The reality of climate change is indisputable. Average global temperatures are rising, droughts are occurring in more locations and lasting longer and tropical storms are becoming more severe, all causing increased economic and personal damage. Without meaningful action, this is just the beginning. The fallout could be catastrophic to the economy and people’s livelihoods.
To date, banks have not been doing enough to manage and account for the risks of climate change or to support the transition towards a more sustainable economy. The Federal Reserve (the Fed) is best suited to meaningfully address climate change-related risks but has been woefully slow in doing so. The Fed must lead efforts related to banking supervision and regulation to address climate-related risks along with the Office of the Comptroller of the Currency (OCC), and Federal Deposit Insurance Corporation (FDIC). They should be using their authorities and expertise to monitor, assess and address both the micro-prudential (at each individual bank) and macro-prudential (across banks and the system) risks of climate change.
The mandates of the Agencies include promoting a strong banking system that can withstand severely adverse financial and economic outcomes as well as working to maintain financial stability, even as related to risks from climate change. These mandates set the bounds on what can be done to address climate change through financial regulation and supervision and on defining a defensible, lasting set of actions the Agencies could take.
Below are the actions Better Markets has identified that the Agencies could take:
Actions to Take for Bank Supervision
- Formally include climate risks in the supervisory process as well as in the determination of supervisory ratings
- Conduct supervisory (Fed-run) scenario analysis to identify climate-related risks and vulnerabilities; collaborate with international regulatory agencies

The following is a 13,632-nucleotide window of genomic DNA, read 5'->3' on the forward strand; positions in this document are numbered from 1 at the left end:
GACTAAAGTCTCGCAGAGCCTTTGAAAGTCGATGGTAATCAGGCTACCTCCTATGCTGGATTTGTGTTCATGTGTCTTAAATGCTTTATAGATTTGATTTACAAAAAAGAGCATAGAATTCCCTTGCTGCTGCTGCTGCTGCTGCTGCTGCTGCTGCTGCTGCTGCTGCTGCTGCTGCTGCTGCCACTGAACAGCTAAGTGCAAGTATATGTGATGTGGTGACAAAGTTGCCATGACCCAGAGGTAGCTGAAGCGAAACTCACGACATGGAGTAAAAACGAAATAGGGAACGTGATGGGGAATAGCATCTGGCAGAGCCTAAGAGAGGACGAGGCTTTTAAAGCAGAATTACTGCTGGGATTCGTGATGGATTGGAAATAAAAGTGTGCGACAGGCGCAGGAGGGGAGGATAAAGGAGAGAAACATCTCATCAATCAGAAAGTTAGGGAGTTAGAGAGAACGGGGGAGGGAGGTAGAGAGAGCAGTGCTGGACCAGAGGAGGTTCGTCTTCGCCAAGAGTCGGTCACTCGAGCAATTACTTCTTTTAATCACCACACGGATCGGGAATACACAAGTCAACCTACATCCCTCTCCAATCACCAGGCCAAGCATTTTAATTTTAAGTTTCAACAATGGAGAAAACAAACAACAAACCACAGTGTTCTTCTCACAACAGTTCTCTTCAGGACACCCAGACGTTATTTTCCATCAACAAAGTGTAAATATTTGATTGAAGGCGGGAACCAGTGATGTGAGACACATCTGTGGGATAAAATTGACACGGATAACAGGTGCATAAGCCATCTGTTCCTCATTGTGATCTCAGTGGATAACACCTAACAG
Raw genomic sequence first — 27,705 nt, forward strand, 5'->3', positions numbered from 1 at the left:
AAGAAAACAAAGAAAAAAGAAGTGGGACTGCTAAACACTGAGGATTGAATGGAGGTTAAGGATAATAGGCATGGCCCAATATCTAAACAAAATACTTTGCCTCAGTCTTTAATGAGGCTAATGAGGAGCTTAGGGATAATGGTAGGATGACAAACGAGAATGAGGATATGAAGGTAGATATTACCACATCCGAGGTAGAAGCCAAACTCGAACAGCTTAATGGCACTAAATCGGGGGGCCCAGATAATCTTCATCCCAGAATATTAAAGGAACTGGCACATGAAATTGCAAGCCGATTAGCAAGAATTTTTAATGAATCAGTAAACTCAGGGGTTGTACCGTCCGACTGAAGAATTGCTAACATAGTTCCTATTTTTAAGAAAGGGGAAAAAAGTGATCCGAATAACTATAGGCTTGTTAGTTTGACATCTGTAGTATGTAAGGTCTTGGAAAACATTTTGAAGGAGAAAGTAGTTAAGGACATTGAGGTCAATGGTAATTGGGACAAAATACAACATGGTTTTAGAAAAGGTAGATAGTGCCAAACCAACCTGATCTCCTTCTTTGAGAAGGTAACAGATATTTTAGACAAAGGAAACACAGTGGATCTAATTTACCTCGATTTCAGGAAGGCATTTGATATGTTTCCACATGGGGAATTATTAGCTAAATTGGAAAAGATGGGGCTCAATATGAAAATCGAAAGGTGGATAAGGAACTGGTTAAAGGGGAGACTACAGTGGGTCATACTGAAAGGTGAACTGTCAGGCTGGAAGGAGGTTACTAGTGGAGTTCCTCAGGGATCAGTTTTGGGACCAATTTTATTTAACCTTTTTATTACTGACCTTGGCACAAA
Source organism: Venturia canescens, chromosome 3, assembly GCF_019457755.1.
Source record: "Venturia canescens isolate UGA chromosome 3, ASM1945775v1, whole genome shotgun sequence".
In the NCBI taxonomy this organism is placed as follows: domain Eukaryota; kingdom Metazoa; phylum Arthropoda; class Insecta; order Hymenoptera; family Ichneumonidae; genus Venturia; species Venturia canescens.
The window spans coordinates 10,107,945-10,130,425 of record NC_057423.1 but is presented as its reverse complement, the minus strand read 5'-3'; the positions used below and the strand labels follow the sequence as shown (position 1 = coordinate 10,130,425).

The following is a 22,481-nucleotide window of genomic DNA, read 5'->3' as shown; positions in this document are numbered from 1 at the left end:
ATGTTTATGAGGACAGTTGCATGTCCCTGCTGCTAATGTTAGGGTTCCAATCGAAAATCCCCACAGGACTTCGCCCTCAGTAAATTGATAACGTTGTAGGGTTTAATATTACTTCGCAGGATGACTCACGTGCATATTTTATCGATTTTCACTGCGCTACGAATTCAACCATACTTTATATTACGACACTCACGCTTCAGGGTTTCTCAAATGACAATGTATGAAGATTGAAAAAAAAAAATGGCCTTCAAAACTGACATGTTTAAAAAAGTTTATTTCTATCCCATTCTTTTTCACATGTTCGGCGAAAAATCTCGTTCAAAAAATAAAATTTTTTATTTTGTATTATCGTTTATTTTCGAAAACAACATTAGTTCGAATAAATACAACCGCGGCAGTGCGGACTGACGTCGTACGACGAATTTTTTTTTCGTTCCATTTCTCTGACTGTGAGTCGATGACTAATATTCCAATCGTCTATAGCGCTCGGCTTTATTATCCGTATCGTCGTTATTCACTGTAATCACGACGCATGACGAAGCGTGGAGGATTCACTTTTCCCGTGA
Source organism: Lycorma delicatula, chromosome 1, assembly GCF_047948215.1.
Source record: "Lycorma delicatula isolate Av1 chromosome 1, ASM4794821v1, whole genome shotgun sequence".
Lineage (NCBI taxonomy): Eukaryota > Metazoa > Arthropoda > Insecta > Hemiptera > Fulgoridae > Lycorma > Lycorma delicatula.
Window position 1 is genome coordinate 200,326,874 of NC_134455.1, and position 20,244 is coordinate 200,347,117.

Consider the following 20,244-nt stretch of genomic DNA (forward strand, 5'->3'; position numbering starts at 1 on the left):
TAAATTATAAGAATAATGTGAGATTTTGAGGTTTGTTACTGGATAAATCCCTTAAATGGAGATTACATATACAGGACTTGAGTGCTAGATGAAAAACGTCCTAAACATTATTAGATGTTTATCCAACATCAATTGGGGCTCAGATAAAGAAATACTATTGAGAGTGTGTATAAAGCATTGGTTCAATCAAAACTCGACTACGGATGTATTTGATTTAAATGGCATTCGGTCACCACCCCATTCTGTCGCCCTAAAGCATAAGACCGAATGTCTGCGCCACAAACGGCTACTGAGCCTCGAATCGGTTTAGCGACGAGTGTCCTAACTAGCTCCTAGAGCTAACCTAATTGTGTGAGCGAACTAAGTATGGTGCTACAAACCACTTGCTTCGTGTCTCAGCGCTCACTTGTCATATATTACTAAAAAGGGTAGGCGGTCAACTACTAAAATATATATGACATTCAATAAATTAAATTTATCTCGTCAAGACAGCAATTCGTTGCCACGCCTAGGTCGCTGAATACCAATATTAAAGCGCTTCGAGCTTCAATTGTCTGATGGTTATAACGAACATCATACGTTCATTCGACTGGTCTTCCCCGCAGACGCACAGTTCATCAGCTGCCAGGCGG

- Require banks to run scenario analysis to complement supervisory scenario analysis and identify weaknesses in banks’ climate risk management
- Collect detailed climate exposure and risk data
- Implement regular disclosures of climate exposures and risks as well as the results of supervisory and bank-run scenario analyses
Actions to Take for Bank Regulation
- Implement climate risk-related capital requirements through the supervisory stress test
- Consider increasing certain risk weights based on climate risks
- Implement a climate-related capital surcharge for systemically important financial institutions
- Implement restrictions to certain commodities activities and consider broader restrictions
Additionally, each of the largest banks has made public “commitments” to reduce their contributions to climate change. Many of these claims are either dubious and unlikely to materialize effectively or are efforts that were likely to materialize anyway. The banks’ commitments generally fall into one of three categories:
- Supporting and accelerating the transition to a low-carbon economy
- Identifying, sizing, and managing the climate risks in their portfolios and reducing those portfolio risks as well as the risks they pose to climate
- Improving the sustainability of their facilities and employee culture around sustainability
Without clear, sustained, and robust supervision and regulation from and by the Agencies there is no way to verify their claims or ensure that progress is made.
Climate change poses an existential threat to the global economy and financial system and may undermine the safety and soundness of the banking system. Based on available information, there is a substantial amount of climate-related exposure in the banking system. There is limited available exposure information about U.S. banks, but the European Central Bank estimates that the proportion of European banking system total exposures with current or projected physical risks is around 80% and that these exposures are concentrated in a few large banks.
The Fed, along with the other banking agencies, must act now to ensure the resiliency of our banking system and stability of the financial system as a whole in the face of climate change. The Fed is specifically charged with not just supervising the banking industry, but also doing what is necessary to maintain financial stability and limit financial crashes. The climate crisis materially threatens to impact every aspect of the economy and financial system, which means addressing climate risk is within the Fed’s mandate. The Fed—along with the other regulatory agencies and FSOC – has to start taking those threats seriously and acting accordingly and fast.